Enterprise infrastructure investments for training machine learning models have grown more than 50 percent annually over the past two years, and are expected to shortly surpass $10 billion, according to a new market forecast.
Intersect360 Research notes that while machine learning has achieved “a very high growth stage,” automation technology covered under the rubric of artificial intelligence has not yet matured into what analysts consider a “market.”
Still, machine learning is adding revenue to the booming HPC market, particularly for training workloads. “Budgets are shifting,” said Intersect360 Research CEO Addison Snell. “This is indicative of additional revenue entering the market and a further commitment to machine learning algorithm development.”
Just over 60 percent of those surveyed said they are running machine learning programs within or in addition to HPC workloads. An additional 10 percent of those polled said they plan to add machine learning programs over the next year.
Those projections are in line with expected growth in the market for hyperscale infrastructure as enterprises seek to apply AI and other automation tools to big data. Intersect360 Research previously estimated the global hyperscale market reached $57 billion in IT spending during 2018. The 30-percent year-on-year spending increase reflects enterprise efforts to ramp up data analytics and machine learning capabilities.
“Hyperscale influences product development, shapes the workforce and fuels major trends like AI,” Snell noted.
So much so, the market analyst continued, that the top eleven vendors accounted for a whopping 82 percent of IT spending in 2018. The market watcher predicts that consolidating hyperscale market will top $100 billion in revenues with the next five years.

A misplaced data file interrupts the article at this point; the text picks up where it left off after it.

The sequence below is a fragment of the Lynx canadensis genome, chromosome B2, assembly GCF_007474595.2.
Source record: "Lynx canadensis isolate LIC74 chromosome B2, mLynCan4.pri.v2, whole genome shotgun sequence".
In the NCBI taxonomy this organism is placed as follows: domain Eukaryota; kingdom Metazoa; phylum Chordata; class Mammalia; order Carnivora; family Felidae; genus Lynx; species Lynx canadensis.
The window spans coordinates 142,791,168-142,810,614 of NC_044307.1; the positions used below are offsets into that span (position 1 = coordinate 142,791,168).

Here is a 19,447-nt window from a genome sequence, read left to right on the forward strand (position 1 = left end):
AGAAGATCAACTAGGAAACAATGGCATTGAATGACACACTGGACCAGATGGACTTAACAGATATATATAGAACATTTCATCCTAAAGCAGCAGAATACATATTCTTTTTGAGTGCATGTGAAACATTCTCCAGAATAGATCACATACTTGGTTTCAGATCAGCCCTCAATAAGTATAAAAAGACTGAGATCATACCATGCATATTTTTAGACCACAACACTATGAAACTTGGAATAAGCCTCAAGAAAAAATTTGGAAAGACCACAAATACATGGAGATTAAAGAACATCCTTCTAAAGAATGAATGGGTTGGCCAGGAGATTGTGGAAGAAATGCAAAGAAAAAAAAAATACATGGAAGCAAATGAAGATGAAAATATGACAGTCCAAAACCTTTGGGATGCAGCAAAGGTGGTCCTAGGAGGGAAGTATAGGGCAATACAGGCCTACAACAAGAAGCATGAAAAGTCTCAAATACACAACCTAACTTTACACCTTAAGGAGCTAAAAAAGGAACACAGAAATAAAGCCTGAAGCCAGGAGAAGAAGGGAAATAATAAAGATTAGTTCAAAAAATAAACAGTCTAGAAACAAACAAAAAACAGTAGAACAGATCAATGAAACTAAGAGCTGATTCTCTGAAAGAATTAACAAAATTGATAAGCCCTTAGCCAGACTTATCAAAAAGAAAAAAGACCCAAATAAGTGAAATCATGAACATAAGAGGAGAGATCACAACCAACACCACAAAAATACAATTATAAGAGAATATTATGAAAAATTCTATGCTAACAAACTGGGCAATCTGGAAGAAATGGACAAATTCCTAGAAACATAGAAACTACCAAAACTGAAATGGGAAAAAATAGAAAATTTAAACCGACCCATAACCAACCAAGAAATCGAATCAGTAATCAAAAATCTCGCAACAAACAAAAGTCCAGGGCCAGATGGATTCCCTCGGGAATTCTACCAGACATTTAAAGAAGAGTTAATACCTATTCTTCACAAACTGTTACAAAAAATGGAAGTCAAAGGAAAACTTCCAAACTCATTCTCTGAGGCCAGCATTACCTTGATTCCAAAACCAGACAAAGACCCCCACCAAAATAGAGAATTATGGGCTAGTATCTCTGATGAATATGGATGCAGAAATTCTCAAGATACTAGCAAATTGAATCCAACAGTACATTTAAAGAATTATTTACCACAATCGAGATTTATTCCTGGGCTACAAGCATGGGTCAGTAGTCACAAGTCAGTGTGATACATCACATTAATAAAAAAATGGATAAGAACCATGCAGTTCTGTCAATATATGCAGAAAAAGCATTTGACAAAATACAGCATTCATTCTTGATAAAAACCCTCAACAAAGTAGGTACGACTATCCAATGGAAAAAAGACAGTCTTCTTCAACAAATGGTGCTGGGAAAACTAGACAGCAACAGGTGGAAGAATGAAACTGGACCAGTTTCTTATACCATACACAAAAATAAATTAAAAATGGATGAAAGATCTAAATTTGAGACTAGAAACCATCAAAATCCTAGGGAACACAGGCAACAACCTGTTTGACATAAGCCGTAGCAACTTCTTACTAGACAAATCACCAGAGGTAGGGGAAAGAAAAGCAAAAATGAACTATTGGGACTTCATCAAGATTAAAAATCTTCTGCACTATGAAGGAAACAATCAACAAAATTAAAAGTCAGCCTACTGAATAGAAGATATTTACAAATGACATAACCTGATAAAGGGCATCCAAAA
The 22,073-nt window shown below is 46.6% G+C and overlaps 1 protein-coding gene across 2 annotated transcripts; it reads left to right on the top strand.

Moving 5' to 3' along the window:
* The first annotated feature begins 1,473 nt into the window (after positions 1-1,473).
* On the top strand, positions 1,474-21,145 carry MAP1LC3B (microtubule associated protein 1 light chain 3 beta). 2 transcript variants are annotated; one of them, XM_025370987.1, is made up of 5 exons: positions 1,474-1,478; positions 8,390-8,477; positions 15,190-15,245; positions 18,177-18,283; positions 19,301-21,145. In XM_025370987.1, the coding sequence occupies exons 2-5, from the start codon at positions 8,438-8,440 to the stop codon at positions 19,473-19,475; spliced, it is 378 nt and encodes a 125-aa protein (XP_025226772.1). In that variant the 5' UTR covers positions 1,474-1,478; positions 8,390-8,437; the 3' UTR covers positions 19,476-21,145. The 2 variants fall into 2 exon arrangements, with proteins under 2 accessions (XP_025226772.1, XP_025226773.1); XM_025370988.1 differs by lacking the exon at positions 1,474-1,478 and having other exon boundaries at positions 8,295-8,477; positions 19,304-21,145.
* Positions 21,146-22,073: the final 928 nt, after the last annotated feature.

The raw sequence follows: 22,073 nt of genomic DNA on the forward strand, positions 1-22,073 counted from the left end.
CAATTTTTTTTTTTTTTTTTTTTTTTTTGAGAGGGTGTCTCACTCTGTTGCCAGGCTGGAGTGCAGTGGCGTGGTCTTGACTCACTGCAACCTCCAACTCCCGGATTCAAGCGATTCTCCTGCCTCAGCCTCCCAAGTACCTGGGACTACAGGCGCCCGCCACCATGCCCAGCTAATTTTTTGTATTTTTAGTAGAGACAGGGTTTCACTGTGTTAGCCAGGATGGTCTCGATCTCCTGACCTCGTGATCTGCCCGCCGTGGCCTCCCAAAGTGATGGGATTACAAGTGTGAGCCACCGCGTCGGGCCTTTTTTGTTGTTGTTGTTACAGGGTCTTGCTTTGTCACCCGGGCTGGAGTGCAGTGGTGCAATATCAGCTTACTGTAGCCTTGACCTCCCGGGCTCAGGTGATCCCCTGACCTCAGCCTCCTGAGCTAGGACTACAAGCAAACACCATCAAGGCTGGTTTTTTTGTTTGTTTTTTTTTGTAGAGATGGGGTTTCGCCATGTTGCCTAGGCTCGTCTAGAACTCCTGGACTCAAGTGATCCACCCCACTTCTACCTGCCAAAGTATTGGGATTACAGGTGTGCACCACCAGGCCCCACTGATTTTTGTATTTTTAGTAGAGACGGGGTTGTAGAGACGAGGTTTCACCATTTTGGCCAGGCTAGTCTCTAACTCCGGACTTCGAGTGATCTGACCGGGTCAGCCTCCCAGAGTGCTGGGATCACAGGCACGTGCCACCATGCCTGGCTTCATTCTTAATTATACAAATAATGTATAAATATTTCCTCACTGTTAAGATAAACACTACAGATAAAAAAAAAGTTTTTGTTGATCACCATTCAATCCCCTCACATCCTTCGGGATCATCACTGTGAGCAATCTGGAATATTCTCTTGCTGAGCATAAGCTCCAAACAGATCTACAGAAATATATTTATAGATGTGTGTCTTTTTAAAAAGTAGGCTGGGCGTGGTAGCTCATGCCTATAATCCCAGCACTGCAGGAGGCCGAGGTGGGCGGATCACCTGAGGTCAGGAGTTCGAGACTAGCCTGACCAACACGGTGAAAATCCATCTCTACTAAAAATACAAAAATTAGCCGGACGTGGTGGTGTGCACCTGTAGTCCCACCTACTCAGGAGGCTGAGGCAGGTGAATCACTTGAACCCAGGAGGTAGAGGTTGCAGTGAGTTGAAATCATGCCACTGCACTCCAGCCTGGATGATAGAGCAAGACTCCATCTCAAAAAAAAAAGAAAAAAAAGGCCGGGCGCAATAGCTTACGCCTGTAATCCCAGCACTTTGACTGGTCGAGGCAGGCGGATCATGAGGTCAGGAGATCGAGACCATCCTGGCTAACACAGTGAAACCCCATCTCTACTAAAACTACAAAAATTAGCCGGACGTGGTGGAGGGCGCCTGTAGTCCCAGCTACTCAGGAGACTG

Those bullish revenue projections are closely tied to scale, meaning core components like computing, storage and networking “tend to cluster at the high end of the scalability spectrum, often at the extreme high end,” the market tracker noted.
The survey findings confirm earlier analyses of hyperscale trends. For example, Synergy Research Group reported earlier this year that the number of hyperscale datacenters has reached more than 430, with another 132 in the pipeline. About 40 percent of major cloud and Internet datacenter sites are based in the U.S., it said.
Soaring demand for hyperscale datacenters has also fueled an ongoing IT skills shortage. Among the reasons are a data deluge, distributed applications and other real-time capabilities. Hence, infrastructure vendors report growing pressure to complete projects on tighter schedules. Those pressures have exacerbated a skills shortage while raising concerns over datacenter security.